Filippo Juvarra (March 7, 1678 – January 31, 1736) was an Italian architect and stage set designer, active in a late-Baroque style.
He was born in Messina, Sicily, to a family of goldsmiths and engravers. After spending his formative years with his family in Sicily where he designed Messina's festive settings for the coronation of Philip V of Spain and Sicily (1705), Juvarra moved to Rome in 1704. There he studied architecture with Carlo and Francesco Fontana.
The first phase of his independent career was occupied with designs for ceremonies and celebrations, and especially with set designs for theatres. Juvarra's set designs incorporate the scena per angolo, literally 'scenes at an angle.' The exact origin of this style is unclear. Ferdinando Galli Bibiena claims to have invented it in his treatise Architettura Civile (1711). However, the style was clearly in use before then, including in the works of Juvarra. This style differed from the one-point perspective sets that had been developed in the sixteenth century and had reached their apogee in the seventeenth century; see, for example, the work of Giacomo Torelli. A couple of early drawings by Juvarra, dated 1706, are associated with the Teatro S. Bartolomeo, Naples (1706), though whether he actually completed the set designs for the theatre is unknown. The majority of his work in theatre and set design was in Rome under the patronage of Cardinal Ottoboni.
He assisted in the rebuilding of the Cardinal's private theatre in the Palazzo della Cancelleria and also designed sets for operas performed within the theatre. The first opera for which Juvarra designed all the sets was Costantino Pio. The libretto was by Cardinal Ottoboni and the music was by Carlo Francesco Pollarolli (c.1653–1723). The opera was premiered in 1709 and was one of the first operas to appear after the lifting of papal bans on secular theatre; it also inaugurated Ottoboni’s newly renovated private theatre. He also worked on set designs for performances sponsored by Ottoboni at the Teatro Capranica. His other main patron in Rome was Queen Maria Casimira, the widowed Queen of Poland, for whom Juvarra produced set designs for the operas performed in her small domestic theatre in the Palazzo Zuccari. In 1713 a theatre project took him to Genoa.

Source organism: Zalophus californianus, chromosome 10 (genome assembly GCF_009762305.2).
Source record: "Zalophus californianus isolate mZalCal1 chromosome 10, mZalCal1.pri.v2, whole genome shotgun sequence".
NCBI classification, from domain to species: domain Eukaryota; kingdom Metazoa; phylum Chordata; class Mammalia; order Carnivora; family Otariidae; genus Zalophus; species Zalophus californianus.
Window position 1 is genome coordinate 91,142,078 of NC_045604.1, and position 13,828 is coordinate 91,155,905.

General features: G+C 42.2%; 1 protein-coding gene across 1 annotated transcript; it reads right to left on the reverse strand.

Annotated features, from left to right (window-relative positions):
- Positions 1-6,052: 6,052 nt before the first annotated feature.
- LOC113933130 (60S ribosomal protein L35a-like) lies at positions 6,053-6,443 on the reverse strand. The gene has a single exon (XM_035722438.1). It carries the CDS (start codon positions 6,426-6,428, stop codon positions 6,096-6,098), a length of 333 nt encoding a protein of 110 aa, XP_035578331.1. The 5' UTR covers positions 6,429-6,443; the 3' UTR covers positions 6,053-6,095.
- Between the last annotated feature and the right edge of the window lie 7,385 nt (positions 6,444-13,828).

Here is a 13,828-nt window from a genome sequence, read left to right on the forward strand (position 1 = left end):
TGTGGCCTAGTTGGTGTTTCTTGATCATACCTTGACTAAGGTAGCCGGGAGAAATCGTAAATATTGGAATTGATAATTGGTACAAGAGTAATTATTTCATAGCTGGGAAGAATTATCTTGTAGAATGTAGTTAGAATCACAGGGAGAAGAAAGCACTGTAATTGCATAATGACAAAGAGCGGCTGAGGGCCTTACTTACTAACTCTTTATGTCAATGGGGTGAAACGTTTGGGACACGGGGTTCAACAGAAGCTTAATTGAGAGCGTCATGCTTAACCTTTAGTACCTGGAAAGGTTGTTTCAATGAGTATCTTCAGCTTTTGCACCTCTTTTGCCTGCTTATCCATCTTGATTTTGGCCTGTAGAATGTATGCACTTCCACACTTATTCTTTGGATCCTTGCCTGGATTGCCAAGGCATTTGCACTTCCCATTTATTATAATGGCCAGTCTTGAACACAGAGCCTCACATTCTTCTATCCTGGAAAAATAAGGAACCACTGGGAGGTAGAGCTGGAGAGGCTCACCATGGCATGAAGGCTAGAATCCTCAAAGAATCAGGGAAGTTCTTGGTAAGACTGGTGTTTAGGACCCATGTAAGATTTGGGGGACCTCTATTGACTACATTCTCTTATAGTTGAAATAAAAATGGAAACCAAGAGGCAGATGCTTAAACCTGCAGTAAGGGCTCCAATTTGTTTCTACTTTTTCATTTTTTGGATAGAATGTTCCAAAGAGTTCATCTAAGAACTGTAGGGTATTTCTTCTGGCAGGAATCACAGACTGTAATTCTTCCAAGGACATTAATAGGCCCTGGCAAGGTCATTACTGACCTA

In 1706 Juvarra won a contest for the new sacristy at the St. Peter's, organized by Pope Clement XI, and became a member of the prestigious Accademia di San Luca. In 1708 he created his first important non-theatrical architectural work, and the only one realized in Rome: the small but superbly executed Antamoro Chapel in the church of San Girolamo della Carità which he conceived in intimate cooperation with his close friend, the French sculptor Pierre Le Gros, who was responsible for carrying out the sculptural components.
Juvarra was also an engraver: his book of engravings of sculpted coats-of-arms appeared in 1711, Raccolta di varie targhe fatte da professori primarii di Roma.
After some time in Rome, Juvarra spent some time in his native Messina where he developed ambitious plans (never completed) for building along the harborside with a massive curved palace facade for residences and businesses. He was engaged in some projects in Lombardy, including a monumental altar for the Sanctuary Church of Caravaggio (never built, and substituted by a smaller work by architect Carlo Giuseppe Merlo), and the altar for the Bergamo Cathedral. He also designed the decorative belltower (now leaning) for the cathedral of Belluno.
Churches in Turin
Juvarra's period of most intensive activity as an architect began in 1714, when he was recruited to Piedmont where Victor Amadeus II of Savoy first employed him in a scenographic project, then elevated Juvarra to the position of chief court architect. The fame obtained in Piedmont led to demand for his talent and capacities at some of the richest noble and royal courts of Europe: in 1719 he was in Portugal, planning the palace at Mafra for King John V (1719–20), after which he travelled to London and Paris.
Basilica of Superga
One of Juvarra's masterworks, the basilica church of Superga, was built in 1731 and rises at the top of a mountain overlooking the city of Turin. It was part-picturesque monument and part-royal mausoloeum for the family of Savoy. Reputedly, the site was chosen because of a vow taken here by the then duke, and future king, Victor Amadeus II of Savoy, as he surveyed the field of operations while defending the city from the besieging French armies during the Battle of Turin. Construction was arduous, and took over fourteen years, including two years to flatten the mountaintop; and at incredible cost and effort to bring the stones and supplies to the peak. Behind the church was a monastery. The classical portico is appended to a centralized church with a highly vertical, seventy five meter, baroque dome; the latter creates a mountain atop a mountain effect.